Europe’s biggest urban wetlands opens
We’re strolling along Songbird Walk, beneath a row of waterside poplars very like ones Monet painted in Normandy. The October sky is grey but the footpath is lined with colourful wildflowers: yellow gorse, purple knapweed, white campion. With a liquid twittering, a flock of goldfinches swoop overhead, then a clear, penetrating song bursts from the bushes to one side. “Ooh, a Cetti’s warbler,” says wetlands director Veronica Chrisp.
The remarkable thing about this peaceful scene, though, is that it’s not some corner of rural England but a former no-go area in the Lee valley, between downtown Walthamstow and gritty Tottenham in north London, a few miles north of the Olympic Park. For decades, this group of reservoirs was out of bounds to everyone except, basically, a bunch of anoraks: fishermen and birders who obtained the necessary permits.
Now, after a £10.6m investment by the London Wildlife
Trust, Waltham Forest council, Thames Water and the Heritage lottery fund, Walthamstow Wetlands, Europe’s largest urban wetland reserve, is ready to open to the public.
Owned by Thames Water, it is still operational, supplying 3.5m households. But from 20 October, the 211-hectare site, with 13 miles of footpath and cycle track between 10 reservoirs, eight islands, and London’s largest heronry, will open to the public daily from dawn to dusk. London already has a well-regarded wetland reserve, in south-west London
but a family ticket to the Barnes centre costs more than £30, while this one is free. (There is a parking charge but it’s walking distance from several tube and overground stations.)
At the main gate, on Ferry Lane, an 1885 building that housed the steam-driven pump engine is now a visitor centre with cafe, shop and exhibition space. From its viewing platform, we look down on swans gliding along the pretty Coppermill stream, then over three 19th-century hand-dug reservoirs, looking like natural lakes with their organic shapes and wooded banks. More modern reservoirs further out are less attractive but, we’re told, their large stretches of water and islands are important to the overall ecology of the site.
Walthamstow Wetlands expects to see 250,000 human visitors in its first year, but other kinds of guest have been coming to this site of special scientific interest (SSSI) for years: waterfowl such as pochard, gadwall and shoveler ducks overwinter here; and it’s a stopover for migrating sandpipers, redshank, lapwings and more. The “common” kingfisher (which is anything but) breeds here, and every year cormorants rebuild a colony of sticks and branches on the larger islands to rear their downy chicks.
The engine house’s Victorian chimney has been rebuilt as bijou accommodation for winged visitors: 50-odd small openings up and down its flanks are perfect nesting sites for swifts, aerobatic whizzes who sleep on the wing and only stop flying to breed, but whose numbers are threatened by urbanisation. Slits on its south side are a des res for the site’s large bat population, for whom lighting levels at night are kept suitably low. The newly-planted reed beds we see as we head south on Heron Walk enhance the look of reservoir one, but also make a great habitat for bitterns and bearded tits.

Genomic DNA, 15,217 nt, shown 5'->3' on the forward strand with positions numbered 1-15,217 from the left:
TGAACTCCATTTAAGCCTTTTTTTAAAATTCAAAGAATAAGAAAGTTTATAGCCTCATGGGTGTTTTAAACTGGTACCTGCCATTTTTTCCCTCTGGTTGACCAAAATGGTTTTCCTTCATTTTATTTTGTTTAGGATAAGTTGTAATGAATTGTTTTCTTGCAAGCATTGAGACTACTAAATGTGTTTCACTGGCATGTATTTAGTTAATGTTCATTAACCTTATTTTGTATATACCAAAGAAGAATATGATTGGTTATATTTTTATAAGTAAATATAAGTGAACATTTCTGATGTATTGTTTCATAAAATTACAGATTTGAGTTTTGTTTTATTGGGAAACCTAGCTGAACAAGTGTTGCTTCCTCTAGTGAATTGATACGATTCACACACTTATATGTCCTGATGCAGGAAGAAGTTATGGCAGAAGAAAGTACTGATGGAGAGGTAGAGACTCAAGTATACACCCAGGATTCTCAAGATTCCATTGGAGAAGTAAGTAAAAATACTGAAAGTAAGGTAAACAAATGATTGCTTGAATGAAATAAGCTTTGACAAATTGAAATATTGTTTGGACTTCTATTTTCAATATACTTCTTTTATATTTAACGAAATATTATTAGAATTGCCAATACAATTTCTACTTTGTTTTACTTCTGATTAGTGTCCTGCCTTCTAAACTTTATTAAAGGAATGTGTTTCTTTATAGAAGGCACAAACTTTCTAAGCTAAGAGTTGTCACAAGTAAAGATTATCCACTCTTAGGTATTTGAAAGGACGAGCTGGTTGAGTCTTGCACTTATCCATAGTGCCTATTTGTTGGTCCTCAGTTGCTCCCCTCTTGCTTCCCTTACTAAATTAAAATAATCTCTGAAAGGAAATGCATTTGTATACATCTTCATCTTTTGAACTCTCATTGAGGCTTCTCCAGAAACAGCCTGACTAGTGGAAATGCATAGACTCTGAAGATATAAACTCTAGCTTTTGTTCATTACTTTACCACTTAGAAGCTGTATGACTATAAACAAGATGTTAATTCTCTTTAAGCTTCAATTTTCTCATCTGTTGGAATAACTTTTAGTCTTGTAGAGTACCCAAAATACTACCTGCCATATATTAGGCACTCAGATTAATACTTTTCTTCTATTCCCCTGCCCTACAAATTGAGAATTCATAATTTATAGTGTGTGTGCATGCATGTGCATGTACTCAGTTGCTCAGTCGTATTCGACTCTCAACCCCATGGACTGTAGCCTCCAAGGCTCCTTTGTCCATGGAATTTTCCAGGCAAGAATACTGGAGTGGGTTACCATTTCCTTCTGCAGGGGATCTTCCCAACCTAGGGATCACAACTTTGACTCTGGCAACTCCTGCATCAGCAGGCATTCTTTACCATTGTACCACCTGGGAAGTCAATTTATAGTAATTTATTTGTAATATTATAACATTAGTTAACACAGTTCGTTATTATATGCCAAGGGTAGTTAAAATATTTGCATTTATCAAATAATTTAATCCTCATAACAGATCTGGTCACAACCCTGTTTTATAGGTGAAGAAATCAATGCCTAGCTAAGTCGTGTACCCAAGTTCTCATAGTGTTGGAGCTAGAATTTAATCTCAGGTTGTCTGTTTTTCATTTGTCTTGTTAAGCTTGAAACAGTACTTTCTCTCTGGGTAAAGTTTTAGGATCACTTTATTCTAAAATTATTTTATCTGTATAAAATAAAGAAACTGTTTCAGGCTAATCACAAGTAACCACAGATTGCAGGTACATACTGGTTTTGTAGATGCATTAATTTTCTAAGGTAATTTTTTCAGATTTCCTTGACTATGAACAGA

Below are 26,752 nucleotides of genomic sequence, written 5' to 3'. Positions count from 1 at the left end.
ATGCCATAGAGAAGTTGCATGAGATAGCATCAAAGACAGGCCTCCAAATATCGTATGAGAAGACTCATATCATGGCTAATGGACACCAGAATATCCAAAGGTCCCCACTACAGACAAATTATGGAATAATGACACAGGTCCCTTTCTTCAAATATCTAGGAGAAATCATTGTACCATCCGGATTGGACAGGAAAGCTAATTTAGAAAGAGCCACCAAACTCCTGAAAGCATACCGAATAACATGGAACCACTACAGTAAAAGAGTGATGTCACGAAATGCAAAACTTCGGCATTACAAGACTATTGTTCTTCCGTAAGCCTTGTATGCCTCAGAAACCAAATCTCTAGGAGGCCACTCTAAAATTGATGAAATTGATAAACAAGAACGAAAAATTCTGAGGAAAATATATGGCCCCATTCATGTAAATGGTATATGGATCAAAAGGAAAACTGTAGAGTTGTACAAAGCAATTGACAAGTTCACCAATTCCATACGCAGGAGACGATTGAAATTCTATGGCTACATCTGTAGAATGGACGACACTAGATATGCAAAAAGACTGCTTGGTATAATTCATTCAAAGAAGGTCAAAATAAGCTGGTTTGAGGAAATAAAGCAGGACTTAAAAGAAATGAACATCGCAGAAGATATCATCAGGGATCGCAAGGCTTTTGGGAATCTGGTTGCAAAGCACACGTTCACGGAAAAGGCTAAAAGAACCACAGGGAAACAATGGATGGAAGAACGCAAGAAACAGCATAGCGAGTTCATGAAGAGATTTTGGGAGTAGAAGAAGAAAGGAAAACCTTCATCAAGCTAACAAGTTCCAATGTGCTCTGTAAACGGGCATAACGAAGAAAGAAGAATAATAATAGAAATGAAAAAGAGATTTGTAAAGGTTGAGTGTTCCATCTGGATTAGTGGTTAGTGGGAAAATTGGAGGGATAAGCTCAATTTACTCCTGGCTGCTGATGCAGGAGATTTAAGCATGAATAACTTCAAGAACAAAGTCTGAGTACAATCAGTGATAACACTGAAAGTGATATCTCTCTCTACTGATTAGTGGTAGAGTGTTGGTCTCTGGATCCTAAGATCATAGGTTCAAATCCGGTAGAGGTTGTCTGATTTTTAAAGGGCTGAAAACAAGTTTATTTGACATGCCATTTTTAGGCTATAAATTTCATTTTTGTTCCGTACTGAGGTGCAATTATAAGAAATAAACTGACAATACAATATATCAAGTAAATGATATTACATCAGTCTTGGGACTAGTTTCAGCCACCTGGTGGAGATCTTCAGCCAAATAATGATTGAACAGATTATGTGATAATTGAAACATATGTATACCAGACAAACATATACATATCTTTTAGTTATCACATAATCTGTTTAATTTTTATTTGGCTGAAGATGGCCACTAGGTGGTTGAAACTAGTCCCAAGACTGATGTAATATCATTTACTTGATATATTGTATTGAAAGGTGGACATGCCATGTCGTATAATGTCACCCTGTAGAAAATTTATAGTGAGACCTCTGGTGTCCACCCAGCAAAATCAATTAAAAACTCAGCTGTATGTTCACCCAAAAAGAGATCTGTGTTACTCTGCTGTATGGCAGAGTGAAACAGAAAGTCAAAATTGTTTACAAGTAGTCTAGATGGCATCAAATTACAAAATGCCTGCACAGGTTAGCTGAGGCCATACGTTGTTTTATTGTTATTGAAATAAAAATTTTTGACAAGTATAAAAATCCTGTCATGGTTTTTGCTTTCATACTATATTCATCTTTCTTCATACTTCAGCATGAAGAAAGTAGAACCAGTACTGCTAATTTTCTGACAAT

It was important, says Veronica, to keep it feeling wild – a place primarily for nature: there are no big information boards, and signage is all ground-level and low-key. As we round a bend past a bird hide, an excellent view of the Shard, the Gherkin and other City towers is a sharp reminder that this is not, in fact, deepest Suffolk.
Further down the stream is the rather older Coppermill Tower. There has been a mill on this site since at least 1086 (it’s in the Domesday Book), producing paper and gunpowder as well as copper, but this mid-Victorian building, with its Italianate loggia, wouldn’t look out of place in Siena. Now also open to the public, it offers panoramas south to the Olympic Park and Canary Wharf, and west across Hackney Marshes to central London
With 500,000 people living within two miles of the reserve, and millions more under an hour away by public transport, excitement about the opening has been widespread. Photographers will relish the watery sunsets, cyclists welcome a new GLA-funded route across the Lee valley to Tottenham, naturalists look forward to seeing mating damselflies in the spring, and twitchers to spotting everything from little grebes to peregrine falcons (particularly once the first bird hide is renovated – a second is awaiting funding).
But those of us who are none of the above can, as Wetlands Steve says, just enjoy this “beautiful, therapeutic and tranquil place”. Anoraks not compulsory.